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Archive July 2013 XIV, No. 7

Coding & Billing: 10 Things Insurers Don't Want You to Know

Learn the keys to fighting denials and fending off refund demands.

Karlene Dittrich, CBCS

BIO

wrongfully deny claims SNEAK Most claim denials and payment demands are invalid.

Every year, it seems, insurers think of more ways to wrongfully deny claims and make inappropriate refund demands. As a claims recovery and appeal specialist, I see it all the time. Sadly, you might not realize that most claim denials and payment demands are invalid. Insurers rely on ambiguous rules, disingenuous contract provisions and ever-changing "policies." They thrive on complexity and confusion, writing contracts that keep provisions open to interpretation — their interpretation.

But knowledge is power. Knowing your rights and the laws — things insurance companies would rather you didn't know — puts you in a much better position to collect what you're owed. Here are 10 things to keep in mind when it comes to their motives, your rights and how to collect what's yours.

Insurance companies may not be focused on quality care or what's best for their customers.
Reports show insurers earn their profits from investments. They're focused on satisfying stockholders, not customers. They closely monitor earnings and their medical loss ratio — the difference between what they pay out and what's left over for administrative expenses and profits. Now, because of the Affordable Care Act (ACA), they must spend a specific percentage of their premiums on claims and activities to improve health care. Otherwise, they have to pay rebates. How does this affect you? Because their goal is to maximize profits, insurers look for other ways to increase earnings. One way to recover from unexpected losses is to increase denials and make unreasonable payment demands.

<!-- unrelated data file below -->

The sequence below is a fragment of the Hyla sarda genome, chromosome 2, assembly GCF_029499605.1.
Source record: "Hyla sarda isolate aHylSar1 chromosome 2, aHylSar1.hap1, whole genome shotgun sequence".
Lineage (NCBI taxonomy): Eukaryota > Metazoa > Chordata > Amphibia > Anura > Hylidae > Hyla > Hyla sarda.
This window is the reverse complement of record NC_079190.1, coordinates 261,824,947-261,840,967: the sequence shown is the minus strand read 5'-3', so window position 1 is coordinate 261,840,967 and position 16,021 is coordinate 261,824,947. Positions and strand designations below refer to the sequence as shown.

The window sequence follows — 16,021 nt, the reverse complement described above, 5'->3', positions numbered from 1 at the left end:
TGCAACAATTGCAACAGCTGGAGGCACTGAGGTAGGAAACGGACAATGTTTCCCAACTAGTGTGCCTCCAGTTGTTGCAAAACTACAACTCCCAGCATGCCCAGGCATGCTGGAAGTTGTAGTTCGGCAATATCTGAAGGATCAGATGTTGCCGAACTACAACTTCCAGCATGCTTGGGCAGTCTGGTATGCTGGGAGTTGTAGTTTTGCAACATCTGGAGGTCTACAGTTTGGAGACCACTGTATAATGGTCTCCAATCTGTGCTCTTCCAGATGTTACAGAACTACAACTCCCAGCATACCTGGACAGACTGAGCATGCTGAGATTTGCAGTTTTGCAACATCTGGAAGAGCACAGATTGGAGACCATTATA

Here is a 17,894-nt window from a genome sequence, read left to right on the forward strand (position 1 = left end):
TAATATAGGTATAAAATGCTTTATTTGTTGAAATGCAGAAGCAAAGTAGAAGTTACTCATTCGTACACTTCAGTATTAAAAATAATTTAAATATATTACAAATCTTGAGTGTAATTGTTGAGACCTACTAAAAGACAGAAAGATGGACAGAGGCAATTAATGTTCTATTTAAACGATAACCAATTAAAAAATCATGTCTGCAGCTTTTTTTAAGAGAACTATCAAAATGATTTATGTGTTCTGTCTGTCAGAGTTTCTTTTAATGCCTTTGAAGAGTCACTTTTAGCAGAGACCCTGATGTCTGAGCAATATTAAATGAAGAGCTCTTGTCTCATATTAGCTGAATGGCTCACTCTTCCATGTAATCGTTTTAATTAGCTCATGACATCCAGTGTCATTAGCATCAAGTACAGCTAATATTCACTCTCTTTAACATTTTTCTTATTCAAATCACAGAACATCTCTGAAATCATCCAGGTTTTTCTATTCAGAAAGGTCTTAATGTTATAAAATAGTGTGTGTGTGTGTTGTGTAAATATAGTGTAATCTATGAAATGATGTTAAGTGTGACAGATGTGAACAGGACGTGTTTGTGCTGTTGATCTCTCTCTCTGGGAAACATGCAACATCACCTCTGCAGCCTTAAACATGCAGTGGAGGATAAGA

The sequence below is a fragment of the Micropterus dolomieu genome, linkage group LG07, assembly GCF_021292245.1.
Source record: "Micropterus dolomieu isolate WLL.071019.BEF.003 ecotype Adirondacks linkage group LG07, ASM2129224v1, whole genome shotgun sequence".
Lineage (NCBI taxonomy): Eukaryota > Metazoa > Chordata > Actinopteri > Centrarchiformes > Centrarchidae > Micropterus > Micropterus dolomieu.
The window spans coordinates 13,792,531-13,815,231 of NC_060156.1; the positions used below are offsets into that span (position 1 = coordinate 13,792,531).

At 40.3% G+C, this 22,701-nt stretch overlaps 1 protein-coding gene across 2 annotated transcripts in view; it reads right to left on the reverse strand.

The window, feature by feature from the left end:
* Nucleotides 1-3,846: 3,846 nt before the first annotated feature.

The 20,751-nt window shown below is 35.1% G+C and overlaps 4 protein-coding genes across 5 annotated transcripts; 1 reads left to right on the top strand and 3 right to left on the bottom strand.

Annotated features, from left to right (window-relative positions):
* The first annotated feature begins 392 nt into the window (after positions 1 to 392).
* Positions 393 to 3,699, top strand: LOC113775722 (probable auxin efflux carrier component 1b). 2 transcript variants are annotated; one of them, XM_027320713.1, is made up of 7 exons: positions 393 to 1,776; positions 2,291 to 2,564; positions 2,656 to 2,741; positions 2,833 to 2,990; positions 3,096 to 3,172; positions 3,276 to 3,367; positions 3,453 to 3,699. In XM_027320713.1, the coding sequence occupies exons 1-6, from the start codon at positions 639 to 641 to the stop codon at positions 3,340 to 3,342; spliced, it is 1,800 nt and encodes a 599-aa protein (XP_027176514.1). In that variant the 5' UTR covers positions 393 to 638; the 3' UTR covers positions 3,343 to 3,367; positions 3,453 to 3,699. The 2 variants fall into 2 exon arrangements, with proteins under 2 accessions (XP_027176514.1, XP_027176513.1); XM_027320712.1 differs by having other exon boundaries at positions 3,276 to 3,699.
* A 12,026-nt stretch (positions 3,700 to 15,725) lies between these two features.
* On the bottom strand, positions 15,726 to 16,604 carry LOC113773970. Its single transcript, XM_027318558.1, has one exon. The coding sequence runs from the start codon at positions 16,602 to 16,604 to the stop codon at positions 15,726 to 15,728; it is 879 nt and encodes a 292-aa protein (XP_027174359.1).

Insurance companies are required by law to pay claims.
There's an implied covenant of good faith in every insurance contract. State and federal laws require that denials be based on facts, not speculation. If you know the rules, you can address attempts by payors to skirt laws, or use only portions of laws, to justify denials. Something else to watch out for: Payors sometimes justify denials by citing one state law, even though another state or federal law — one that supports a claim — is more applicable.

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